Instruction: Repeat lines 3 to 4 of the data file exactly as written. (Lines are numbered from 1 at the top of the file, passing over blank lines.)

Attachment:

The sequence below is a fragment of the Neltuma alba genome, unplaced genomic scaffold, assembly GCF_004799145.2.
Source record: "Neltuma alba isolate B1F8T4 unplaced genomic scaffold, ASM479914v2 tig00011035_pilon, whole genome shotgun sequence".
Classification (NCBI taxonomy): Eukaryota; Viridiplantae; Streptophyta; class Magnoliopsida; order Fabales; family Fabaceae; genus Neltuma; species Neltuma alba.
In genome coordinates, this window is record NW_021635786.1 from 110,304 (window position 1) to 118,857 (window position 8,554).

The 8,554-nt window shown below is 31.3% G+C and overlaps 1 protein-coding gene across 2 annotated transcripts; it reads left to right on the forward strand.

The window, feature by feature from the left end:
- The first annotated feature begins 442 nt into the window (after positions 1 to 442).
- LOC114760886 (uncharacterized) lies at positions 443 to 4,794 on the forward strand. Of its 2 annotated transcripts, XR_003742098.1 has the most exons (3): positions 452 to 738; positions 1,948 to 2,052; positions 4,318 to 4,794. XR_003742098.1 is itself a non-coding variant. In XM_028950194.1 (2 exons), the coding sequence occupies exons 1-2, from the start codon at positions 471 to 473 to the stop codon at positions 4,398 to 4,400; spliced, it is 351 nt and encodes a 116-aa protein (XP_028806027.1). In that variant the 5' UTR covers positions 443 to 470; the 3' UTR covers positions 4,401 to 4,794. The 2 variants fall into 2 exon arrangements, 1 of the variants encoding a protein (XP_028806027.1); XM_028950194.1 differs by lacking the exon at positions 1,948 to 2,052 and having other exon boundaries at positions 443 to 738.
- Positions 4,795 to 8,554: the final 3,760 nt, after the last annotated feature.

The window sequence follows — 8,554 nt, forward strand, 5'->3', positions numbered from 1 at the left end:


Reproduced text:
Classification (NCBI taxonomy): Eukaryota; Viridiplantae; Streptophyta; class Magnoliopsida; order Fabales; family Fabaceae; genus Neltuma; species Neltuma alba.
In genome coordinates, this window is record NW_021635786.1 from 110,304 (window position 1) to 118,857 (window position 8,554).